Even in the heart of danger, Cal's instinct is to frame the man he views as an obstacle to his goals, and he does so in the pettiest way possible. To be able to evoke strong feelings in the audience even when the ship is falling apart is a testimony to Billy Zane's nuanced performance, where he goes from a mild 30 to a runaway 100 in the blink of an eye, especially when he chases the lovers with a pistol while folks are dying around him. Cal is so hyper-focused on coveting Rose and guided by his ego to demolish his rival (whom he viciously looks down upon) that he discards all pretenses of basic decency. The only hilarious aspect of these scenes is how perfectly slick Cal's hair looks in these action-intensive scenes and Zane's incredible line delivery of "I put the diamond in the coat. And I put the coat on her!" during the climax.

In a string of interviews about his character in "Titanic", Zane remarked that while Cal is an "unimaginable bastard," he empathizes with him as he was "misunderstood" and ultimately not the iceberg, as he "did not drown 2,000 people." While it is difficult to view a deeply misogynistic, spoilt brat who feels entitled to reciprocation without ever earnestly earning it as misunderstood, Zane's point about Cal being a reflection of his time does hold merit. Cal, a steel industrialist who walks into a room as if he owns it, is flabbergasted at the notion that he cannot have what he wants. The mere idea of Rose preferring a social nobody like Jack over him is so unfathomable that he is genuinely taken back when she spits on his face, along with everything he stands for.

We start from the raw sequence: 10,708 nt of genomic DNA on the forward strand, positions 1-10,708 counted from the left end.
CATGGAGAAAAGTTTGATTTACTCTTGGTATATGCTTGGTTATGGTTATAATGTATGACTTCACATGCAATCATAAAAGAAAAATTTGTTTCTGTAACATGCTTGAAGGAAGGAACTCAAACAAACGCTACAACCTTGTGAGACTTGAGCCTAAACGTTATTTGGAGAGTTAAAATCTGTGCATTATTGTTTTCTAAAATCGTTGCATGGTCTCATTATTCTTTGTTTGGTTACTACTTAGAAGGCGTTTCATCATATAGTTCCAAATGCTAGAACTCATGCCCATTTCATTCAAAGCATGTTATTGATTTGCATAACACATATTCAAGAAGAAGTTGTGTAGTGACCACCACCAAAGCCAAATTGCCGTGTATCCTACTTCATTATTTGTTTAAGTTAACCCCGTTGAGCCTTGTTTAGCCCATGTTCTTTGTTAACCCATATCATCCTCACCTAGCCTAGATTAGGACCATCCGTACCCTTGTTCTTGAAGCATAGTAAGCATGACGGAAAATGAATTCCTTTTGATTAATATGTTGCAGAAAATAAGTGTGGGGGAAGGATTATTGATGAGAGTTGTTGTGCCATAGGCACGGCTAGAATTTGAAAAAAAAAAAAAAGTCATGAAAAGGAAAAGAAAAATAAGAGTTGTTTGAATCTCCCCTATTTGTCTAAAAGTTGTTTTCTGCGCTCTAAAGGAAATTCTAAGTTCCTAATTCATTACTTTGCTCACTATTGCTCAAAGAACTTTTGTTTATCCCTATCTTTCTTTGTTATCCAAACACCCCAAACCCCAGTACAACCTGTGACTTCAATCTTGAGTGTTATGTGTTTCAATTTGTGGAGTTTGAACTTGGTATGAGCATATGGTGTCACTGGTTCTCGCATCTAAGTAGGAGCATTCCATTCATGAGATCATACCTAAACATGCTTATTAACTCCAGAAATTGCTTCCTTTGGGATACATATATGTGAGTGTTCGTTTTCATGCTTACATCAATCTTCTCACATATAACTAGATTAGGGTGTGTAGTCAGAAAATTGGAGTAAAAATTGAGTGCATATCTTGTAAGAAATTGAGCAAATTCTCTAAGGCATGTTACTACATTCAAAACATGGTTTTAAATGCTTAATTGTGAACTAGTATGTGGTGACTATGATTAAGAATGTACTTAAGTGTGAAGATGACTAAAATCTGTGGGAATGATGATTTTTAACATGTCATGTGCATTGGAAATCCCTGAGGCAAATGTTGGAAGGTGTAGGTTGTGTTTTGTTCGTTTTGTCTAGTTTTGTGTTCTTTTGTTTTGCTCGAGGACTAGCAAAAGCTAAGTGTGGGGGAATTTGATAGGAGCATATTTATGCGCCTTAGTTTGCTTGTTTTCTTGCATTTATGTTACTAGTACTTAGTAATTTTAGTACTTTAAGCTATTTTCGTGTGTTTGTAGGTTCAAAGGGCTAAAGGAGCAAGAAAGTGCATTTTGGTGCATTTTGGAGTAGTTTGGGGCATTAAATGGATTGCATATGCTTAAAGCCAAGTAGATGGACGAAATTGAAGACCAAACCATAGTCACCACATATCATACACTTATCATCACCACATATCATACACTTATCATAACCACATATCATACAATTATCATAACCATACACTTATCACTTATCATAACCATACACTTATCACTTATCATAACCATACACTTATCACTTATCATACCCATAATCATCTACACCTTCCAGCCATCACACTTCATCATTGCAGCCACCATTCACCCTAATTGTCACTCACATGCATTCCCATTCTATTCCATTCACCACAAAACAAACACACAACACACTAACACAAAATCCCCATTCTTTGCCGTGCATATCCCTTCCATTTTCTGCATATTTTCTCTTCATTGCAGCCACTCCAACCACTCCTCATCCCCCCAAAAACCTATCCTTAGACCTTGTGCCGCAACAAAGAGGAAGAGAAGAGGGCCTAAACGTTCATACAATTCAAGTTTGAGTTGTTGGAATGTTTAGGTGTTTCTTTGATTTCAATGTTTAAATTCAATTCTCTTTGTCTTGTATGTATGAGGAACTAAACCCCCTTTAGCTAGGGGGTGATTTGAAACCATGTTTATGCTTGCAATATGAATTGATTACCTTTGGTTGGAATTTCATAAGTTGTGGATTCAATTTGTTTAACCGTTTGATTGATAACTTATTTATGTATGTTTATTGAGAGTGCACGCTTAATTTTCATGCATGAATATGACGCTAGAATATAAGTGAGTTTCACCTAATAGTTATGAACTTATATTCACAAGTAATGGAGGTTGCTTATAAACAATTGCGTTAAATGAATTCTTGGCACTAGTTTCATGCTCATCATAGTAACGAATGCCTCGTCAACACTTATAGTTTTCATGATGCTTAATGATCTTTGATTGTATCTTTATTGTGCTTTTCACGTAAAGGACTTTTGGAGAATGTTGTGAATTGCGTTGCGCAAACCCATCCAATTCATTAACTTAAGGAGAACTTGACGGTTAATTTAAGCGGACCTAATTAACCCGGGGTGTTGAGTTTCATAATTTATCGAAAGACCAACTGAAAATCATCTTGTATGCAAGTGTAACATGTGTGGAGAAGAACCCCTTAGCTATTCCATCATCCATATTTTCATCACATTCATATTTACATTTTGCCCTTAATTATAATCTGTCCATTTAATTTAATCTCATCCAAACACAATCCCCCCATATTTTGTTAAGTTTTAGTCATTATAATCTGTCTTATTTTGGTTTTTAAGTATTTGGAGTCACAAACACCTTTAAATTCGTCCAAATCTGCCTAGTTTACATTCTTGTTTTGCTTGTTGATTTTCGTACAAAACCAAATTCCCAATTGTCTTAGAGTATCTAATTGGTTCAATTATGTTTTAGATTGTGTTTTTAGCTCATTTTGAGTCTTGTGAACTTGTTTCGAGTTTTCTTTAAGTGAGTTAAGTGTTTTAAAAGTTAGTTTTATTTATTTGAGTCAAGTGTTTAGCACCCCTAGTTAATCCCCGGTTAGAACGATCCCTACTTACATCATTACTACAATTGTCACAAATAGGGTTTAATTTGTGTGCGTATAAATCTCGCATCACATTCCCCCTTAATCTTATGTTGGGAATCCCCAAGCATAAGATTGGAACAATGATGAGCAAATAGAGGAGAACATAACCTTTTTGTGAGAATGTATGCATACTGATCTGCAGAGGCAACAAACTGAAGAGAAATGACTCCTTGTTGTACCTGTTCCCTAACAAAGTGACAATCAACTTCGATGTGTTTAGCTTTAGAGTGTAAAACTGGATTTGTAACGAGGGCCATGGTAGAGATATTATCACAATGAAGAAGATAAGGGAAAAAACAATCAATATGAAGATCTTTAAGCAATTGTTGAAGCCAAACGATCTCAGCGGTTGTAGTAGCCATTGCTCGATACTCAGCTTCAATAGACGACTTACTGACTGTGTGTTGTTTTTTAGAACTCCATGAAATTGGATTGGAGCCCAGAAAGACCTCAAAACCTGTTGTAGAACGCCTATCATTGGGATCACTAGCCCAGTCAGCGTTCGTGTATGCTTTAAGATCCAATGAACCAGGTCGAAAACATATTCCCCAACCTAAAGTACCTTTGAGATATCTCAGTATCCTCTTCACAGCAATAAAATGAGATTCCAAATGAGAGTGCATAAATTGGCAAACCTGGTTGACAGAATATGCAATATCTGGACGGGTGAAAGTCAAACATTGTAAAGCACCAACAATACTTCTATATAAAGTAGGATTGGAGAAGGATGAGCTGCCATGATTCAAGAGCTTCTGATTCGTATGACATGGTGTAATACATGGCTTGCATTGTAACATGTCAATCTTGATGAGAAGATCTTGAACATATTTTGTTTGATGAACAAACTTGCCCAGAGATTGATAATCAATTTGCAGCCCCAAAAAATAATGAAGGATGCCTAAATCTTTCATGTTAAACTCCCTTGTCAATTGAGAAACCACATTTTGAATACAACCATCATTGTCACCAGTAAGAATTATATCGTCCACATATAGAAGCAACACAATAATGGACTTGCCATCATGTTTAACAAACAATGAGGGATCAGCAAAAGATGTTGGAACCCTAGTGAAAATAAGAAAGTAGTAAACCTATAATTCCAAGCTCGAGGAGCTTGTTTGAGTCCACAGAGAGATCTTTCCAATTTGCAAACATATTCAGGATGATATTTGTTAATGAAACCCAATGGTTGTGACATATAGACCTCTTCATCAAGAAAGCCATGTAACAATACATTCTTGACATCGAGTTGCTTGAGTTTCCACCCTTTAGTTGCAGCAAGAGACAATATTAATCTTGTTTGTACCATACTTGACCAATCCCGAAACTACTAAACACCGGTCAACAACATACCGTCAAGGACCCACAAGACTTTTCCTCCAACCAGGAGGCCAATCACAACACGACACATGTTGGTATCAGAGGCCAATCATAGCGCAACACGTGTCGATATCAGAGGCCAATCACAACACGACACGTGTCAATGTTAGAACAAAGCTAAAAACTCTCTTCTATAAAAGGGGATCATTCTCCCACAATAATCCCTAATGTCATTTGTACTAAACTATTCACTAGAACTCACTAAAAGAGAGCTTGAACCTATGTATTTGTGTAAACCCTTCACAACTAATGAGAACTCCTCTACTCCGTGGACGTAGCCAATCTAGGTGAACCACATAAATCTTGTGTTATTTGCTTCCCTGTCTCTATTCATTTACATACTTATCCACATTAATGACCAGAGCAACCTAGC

Does Cal Hockley bleed deep within?